Consultation on landing controls for the Scottish crab and lobster fisheries

Closed 20 May 2016

Opened 26 Feb 2016

Feedback Updated 20 Jan 2017

We Asked

For views in a consultation on a range of proposals aimed at improving the sustainability and management of Scotland’s key shellfish stocks.

You Said

There were 119 respondents to the consultation, consisting of 93 private individuals and 26 organisations. A range of constructive comments were provided by respondents, which have been analysed in the outcome report.

 

We Did

As a result of the consultation process, new management measures will be introduced into the crab and lobster fisheries as outlined in the outcome report.

Results Updated 20 Jan 2017

This report is the outcome of Marine Scotland’s Consultation on Landing Controls for the Scottish Crab and Lobster Fisheries, which took place from 26 February 2016 to 20 May 2016.

The report provides a summary of the responses to the questions posed in the consultation, and provides an analysis of the views received. Areas of consensus and divergence are highlighted, and next steps are provided.

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Published Responses

View submitted responses where consent has been given to publish the response.

Overview

Scotland’s fishing industry is an important part of rural life, making a valuable contribution to the economy, and is woven into the country’s culture and heritage. Fisheries are at the heart of the Scottish Government’s aims to create more, better paid jobs in a strong sustainable economy, and to build a fairer Scotland through tackling inequalities and empowering people and communities.

Scotland’s brown crab, velvet crab and lobster fisheries are of great importance to many of our coastal communities with landings worth £32 million being recorded in 2014.

However, around much of the Scottish coast, these stocks are estimated to be fished at levels close to or above the FMSY  proxy (FMSY  is the fishing mortality consistent with the largest average yield that can continuously be taken from a stock under existing environmental conditions).

The Scottish fishing industry has expressed growing concern at the health of these fisheries and called for their management to be improved. Through their local management bodies, the island communities of Orkney, the Outer Hebrides and Shetland have already introduced individual management arrangements for their crab and lobster fisheries. Marine Scotland is seeking views on landing controls that it proposes to introduce throughout the rest of the Scottish coast.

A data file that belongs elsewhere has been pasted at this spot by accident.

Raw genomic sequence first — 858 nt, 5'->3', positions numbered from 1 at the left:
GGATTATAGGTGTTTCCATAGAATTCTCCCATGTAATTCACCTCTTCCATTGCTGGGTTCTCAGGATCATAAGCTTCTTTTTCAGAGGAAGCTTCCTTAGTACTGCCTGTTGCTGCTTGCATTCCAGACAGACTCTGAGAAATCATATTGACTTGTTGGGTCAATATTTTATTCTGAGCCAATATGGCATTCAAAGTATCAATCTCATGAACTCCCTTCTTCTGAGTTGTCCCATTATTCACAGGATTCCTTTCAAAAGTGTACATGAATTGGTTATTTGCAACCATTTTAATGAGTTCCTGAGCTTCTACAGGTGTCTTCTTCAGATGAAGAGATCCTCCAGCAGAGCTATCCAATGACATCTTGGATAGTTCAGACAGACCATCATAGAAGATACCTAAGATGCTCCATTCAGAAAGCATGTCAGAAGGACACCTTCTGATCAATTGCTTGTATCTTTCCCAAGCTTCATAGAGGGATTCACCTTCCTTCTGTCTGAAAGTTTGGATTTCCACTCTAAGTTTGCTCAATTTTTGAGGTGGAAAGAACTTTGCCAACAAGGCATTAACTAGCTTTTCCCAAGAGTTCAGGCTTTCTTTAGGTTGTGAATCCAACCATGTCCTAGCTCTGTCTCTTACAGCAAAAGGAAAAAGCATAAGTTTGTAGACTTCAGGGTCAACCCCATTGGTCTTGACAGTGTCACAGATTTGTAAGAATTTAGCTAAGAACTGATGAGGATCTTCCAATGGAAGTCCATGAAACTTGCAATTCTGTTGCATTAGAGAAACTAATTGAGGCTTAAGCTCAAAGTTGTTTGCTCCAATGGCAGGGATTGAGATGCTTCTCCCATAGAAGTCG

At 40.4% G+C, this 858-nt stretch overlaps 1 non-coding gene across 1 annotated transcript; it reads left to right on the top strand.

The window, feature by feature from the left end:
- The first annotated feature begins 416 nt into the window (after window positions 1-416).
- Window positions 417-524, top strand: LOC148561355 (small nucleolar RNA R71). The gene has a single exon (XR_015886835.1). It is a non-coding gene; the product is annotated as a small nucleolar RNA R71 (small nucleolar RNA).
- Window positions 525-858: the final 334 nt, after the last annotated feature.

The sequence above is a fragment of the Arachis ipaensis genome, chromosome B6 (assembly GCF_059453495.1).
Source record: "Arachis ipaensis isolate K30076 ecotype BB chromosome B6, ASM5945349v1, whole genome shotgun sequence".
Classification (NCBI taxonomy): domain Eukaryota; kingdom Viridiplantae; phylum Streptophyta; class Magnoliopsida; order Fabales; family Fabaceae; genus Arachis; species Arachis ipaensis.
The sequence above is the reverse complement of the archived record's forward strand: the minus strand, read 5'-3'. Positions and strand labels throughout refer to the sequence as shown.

These measures are as follows:

  • increasing the minimum landing size for brown crab to 150 mm carapace width
  • increasing the minimum landing size for velvet crab to 70 mm carapace width
  • prohibiting the landing of berried (egg bearing) velvet crab
  • increasing the minimum landing size for lobster to 90 mm carapace length
  • decreasing the maximum landing size for female lobster to 145 mm carapace length
  • introducing a maximum landing size for male lobster of 145 mm carapace length
  • prohibiting the landing of 'crippled' lobsters (those missing one or both claws)
  • introducing prohibitions on sale and carriage to match any landing prohibitions that are implemented on a uniform basis across the entire Scottish coast

 

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Why We Are Consulting

The purpose of this consultation document is to seek the views of those with an interest in the crab and lobster fisheries in Scotland, in order to inform policy decisions. The consultation will last for 12 weeks, commencing on Friday 26 February 2016 with a deadline of Friday 20 May 2016 for responses.

The views and suggestions received in consultation responses will be analysed and fed into the decision making process. Final decisions on the issues under consideration will also take account of a range of other factors, including any other available information and research evidence.

The Scottish Government may make the responses to this consultation paper available to the public and to the Scottish Parliament. We will acknowledge responses and may publish an analysis of the responses after the consultation.

Audiences

  • People of Scotland
  • Public bodies
  • Individuals
  • Campaign Groups
  • Environment
  • Hobby Fishers
  • Scottish Water
  • Environmental Groups
  • Environment and climate change groups
  • Local Authorities
  • Organisations
  • Businesses
  • Individuals
  • Animal Welfare Organisations
  • Community groups
  • Environmental NGOs
  • Local fishing interests
  • Academics
  • Researchers
  • Rural development interests
  • Recreational activity representatives

Interests

  • Marine and Fisheries